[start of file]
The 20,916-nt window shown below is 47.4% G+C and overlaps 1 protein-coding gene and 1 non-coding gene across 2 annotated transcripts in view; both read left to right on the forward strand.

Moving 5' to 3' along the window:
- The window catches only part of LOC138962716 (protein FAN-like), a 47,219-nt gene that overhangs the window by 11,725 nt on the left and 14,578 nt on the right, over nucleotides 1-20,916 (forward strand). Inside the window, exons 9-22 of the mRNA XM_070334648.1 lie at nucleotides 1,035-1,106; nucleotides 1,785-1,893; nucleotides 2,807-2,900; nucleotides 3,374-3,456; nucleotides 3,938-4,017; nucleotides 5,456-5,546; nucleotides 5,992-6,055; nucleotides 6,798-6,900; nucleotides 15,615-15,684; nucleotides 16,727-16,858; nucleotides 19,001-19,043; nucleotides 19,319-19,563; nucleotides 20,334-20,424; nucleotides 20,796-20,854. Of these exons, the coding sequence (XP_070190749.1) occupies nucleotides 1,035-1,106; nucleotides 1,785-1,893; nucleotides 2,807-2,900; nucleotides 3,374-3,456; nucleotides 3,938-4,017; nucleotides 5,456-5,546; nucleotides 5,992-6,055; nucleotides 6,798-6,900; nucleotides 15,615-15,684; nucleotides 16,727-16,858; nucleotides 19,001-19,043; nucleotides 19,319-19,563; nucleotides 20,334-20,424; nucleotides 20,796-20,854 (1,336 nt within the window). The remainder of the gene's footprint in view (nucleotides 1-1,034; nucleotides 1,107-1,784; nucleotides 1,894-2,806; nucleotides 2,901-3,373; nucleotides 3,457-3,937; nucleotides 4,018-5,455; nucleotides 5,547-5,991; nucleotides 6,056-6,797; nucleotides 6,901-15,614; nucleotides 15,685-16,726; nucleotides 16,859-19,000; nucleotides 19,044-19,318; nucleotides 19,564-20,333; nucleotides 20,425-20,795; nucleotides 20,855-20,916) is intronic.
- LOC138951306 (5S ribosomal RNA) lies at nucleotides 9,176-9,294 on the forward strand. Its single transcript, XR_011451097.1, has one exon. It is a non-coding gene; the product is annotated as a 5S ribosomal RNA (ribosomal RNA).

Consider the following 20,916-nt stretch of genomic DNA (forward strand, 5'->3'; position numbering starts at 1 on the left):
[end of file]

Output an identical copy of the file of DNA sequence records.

The 20,916-nt window shown below is 47.4% G+C and overlaps 1 protein-coding gene and 1 non-coding gene across 2 annotated transcripts in view; both read left to right on the forward strand.

Moving 5' to 3' along the window:
- The window catches only part of LOC138962716 (protein FAN-like), a 47,219-nt gene that overhangs the window by 11,725 nt on the left and 14,578 nt on the right, over nucleotides 1-20,916 (forward strand). Inside the window, exons 9-22 of the mRNA XM_070334648.1 lie at nucleotides 1,035-1,106; nucleotides 1,785-1,893; nucleotides 2,807-2,900; nucleotides 3,374-3,456; nucleotides 3,938-4,017; nucleotides 5,456-5,546; nucleotides 5,992-6,055; nucleotides 6,798-6,900; nucleotides 15,615-15,684; nucleotides 16,727-16,858; nucleotides 19,001-19,043; nucleotides 19,319-19,563; nucleotides 20,334-20,424; nucleotides 20,796-20,854. Of these exons, the coding sequence (XP_070190749.1) occupies nucleotides 1,035-1,106; nucleotides 1,785-1,893; nucleotides 2,807-2,900; nucleotides 3,374-3,456; nucleotides 3,938-4,017; nucleotides 5,456-5,546; nucleotides 5,992-6,055; nucleotides 6,798-6,900; nucleotides 15,615-15,684; nucleotides 16,727-16,858; nucleotides 19,001-19,043; nucleotides 19,319-19,563; nucleotides 20,334-20,424; nucleotides 20,796-20,854 (1,336 nt within the window). The remainder of the gene's footprint in view (nucleotides 1-1,034; nucleotides 1,107-1,784; nucleotides 1,894-2,806; nucleotides 2,901-3,373; nucleotides 3,457-3,937; nucleotides 4,018-5,455; nucleotides 5,547-5,991; nucleotides 6,056-6,797; nucleotides 6,901-15,614; nucleotides 15,685-16,726; nucleotides 16,859-19,000; nucleotides 19,044-19,318; nucleotides 19,564-20,333; nucleotides 20,425-20,795; nucleotides 20,855-20,916) is intronic.
- LOC138951306 (5S ribosomal RNA) lies at nucleotides 9,176-9,294 on the forward strand. Its single transcript, XR_011451097.1, has one exon. It is a non-coding gene; the product is annotated as a 5S ribosomal RNA (ribosomal RNA).

Consider the following 20,916-nt stretch of genomic DNA (forward strand, 5'->3'; position numbering starts at 1 on the left):